Hearing that the Corniche, the road along the Nile, is going to be close today due to the inauguration happening thereon at the main courthouse some kilometers away, we decide to wander down to experience the, most likely, one time in the four years I’ll be here where the road is not a cacophony of horns, racing engines, and screeching tires. We walk a railroad crossover I haven’t used before and find ourselves in a very poor section of narrow streets adjacent to and just north of the vegetable souk. The streets are too narrow for cars, of which there are none, and the area seems almost deserted, except for the faint sound of a few people inside run down buildings we pass. I notice one building leaning. The walls are covered with graffiti, mostly Egyptian flags.
The people we meet are not unfriendly, but wary. I’m aware of being a westerner. I don’t blame them their pause. A very nice man comes along and welcomes us to Egypt. We tell him we are teachers and live here, in Arabic, and have lived here for some time. He doesn’t speak English, listens, and once again says, “Welcome to Egypt,” as he moves along. From the flags it’s hard to tell what political sympathies the neighborhood holds, and its condition makes us aware of how much any new government needs to do to deal with the state of much of the population. There are no pictures of El-Sisi, so we make our way toward the souq and more familiar paths.
Onto the main roads and through a more affluent section of Maadi we find ourselves turning left and toward the Nile. At the crossroad there is a roadblock, but people are on the other side, so we walk through. The police smile, “Sabah el kheir,” good morning. “Sabah el noor, “ morning of light. There is a man adorning an old flat tired car with Egyptian flags. Other people are carrying flags. Something must be going on. More people walk past us, greeting us, invoking the name of el-Sisi. We find a flag salesman who begs we take his picture and as well we oblige his request that we purchase his wares.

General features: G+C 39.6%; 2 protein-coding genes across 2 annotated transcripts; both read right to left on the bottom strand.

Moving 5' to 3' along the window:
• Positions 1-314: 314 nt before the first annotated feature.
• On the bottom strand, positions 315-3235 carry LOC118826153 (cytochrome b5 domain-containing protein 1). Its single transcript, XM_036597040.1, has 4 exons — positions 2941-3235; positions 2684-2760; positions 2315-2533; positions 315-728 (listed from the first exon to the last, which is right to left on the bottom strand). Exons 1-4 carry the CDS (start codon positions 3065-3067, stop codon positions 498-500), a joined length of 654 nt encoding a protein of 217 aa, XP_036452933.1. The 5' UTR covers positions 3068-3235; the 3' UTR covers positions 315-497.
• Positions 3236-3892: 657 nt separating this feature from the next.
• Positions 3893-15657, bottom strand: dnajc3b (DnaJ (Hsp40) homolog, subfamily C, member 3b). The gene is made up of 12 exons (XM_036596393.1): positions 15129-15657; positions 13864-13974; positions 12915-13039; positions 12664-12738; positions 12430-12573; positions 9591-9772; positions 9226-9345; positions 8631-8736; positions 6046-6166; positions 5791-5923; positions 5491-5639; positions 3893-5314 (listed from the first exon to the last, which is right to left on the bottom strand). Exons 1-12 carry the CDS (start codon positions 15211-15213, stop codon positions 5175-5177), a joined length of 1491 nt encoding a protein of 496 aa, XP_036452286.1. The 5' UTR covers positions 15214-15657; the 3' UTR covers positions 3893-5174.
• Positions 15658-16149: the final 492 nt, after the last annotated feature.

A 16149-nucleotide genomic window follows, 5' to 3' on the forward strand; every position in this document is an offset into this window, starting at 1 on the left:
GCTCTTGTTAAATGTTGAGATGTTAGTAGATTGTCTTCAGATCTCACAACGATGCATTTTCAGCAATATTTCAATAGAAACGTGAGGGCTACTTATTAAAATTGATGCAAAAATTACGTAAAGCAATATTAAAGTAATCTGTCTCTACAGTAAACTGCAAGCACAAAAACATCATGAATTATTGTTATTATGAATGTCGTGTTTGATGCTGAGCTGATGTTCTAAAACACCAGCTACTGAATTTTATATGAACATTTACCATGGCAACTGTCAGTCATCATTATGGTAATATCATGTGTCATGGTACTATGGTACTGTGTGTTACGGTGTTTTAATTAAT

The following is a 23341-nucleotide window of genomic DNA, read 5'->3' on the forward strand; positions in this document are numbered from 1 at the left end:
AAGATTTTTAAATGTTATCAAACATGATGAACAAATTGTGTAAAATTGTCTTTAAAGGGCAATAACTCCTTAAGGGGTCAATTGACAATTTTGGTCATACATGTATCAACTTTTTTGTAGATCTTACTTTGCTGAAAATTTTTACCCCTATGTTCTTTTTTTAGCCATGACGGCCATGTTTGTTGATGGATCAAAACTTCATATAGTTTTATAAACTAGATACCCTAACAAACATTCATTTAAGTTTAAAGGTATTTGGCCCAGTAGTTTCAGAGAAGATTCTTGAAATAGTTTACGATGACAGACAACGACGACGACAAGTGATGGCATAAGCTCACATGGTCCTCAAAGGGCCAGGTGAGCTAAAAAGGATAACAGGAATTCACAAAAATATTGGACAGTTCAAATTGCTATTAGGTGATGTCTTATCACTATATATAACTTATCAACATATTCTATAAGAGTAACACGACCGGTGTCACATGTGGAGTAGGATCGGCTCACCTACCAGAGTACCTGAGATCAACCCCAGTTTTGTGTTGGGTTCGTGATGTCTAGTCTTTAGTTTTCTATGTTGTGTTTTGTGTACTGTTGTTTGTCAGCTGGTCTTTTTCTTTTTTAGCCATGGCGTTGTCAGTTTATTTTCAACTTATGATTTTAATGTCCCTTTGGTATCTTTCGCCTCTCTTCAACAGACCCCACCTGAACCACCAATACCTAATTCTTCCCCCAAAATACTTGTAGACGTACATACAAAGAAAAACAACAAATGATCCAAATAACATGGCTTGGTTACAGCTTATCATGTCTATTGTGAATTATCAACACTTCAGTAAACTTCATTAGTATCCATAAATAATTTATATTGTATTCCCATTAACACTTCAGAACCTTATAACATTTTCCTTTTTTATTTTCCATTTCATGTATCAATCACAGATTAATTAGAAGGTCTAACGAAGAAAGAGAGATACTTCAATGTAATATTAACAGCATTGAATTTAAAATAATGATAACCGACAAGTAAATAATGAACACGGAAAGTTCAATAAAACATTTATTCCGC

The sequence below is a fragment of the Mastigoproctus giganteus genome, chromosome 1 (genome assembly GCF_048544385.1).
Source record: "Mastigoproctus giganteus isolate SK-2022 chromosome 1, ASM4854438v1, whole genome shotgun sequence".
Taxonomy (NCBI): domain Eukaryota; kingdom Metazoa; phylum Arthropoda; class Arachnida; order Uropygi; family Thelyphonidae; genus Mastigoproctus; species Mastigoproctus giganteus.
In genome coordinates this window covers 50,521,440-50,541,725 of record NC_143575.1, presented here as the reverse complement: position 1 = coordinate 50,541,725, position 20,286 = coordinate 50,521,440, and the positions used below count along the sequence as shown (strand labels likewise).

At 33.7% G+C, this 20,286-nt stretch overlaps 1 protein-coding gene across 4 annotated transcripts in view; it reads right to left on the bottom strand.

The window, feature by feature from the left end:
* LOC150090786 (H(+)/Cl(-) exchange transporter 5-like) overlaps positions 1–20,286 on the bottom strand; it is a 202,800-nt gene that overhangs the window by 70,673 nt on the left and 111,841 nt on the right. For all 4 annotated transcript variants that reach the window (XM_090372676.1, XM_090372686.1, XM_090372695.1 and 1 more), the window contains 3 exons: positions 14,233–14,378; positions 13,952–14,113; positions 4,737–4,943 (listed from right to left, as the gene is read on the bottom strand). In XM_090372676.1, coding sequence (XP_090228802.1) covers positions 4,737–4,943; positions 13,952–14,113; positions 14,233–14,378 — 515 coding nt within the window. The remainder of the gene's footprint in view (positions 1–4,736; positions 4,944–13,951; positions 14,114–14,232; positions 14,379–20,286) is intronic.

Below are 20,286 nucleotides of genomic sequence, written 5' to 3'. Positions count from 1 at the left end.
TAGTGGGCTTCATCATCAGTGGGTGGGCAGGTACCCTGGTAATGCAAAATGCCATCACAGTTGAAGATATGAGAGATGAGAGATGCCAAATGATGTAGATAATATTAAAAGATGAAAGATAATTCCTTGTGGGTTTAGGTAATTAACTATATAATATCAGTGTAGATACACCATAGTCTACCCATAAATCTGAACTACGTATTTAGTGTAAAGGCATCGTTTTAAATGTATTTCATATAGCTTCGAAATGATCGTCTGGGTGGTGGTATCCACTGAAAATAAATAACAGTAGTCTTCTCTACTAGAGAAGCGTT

At the Nile there is a sizeable crowd behind a line of soldiers guarding the road barricades. A look of “do we or don’t we” passes between us, but we are swept up in the friendliness of the people who invite us to revel in their joy at the inauguration of the new president. Please take my picture sir. Welcome to Egypt. Where are you from? What magazine do you represent? “Ana mudarras,” I am a teacher, we are teachers, and for once I see an almost look of disappointment at the realization that their picture will not grace the cover of Time or Newsweek. Children, women and men of all ages ask for a photo. People push their way into our field of view. “It is a good day,” shouts one man. Flags small and huge wave and people chant in support of the ex-general.
Suddenly we realize that we are going to have to make a conscious effort to extricate ourselves from our overzealous new friends, who barrage us with requests for images with their friends and with us. We do not feel in danger, but do feel somewhat overwhelmed and know when enough is enough. So we make our way out of the throng of two hundred excited Egyptians and head for the quiet of the Nile.
I was right, the road is empty and silent and the river has a different feel when modernity is not speeding and spewing beside it. For a good long way we enjoy the warm morning as balloons drift south on the prevailing breeze. After a while a horse cart approaches, passes, and we revel in the fact that this is the only traffic, the clop of the horse’s hooves the only sound on this day when the ex-general takes the helm of Egypt.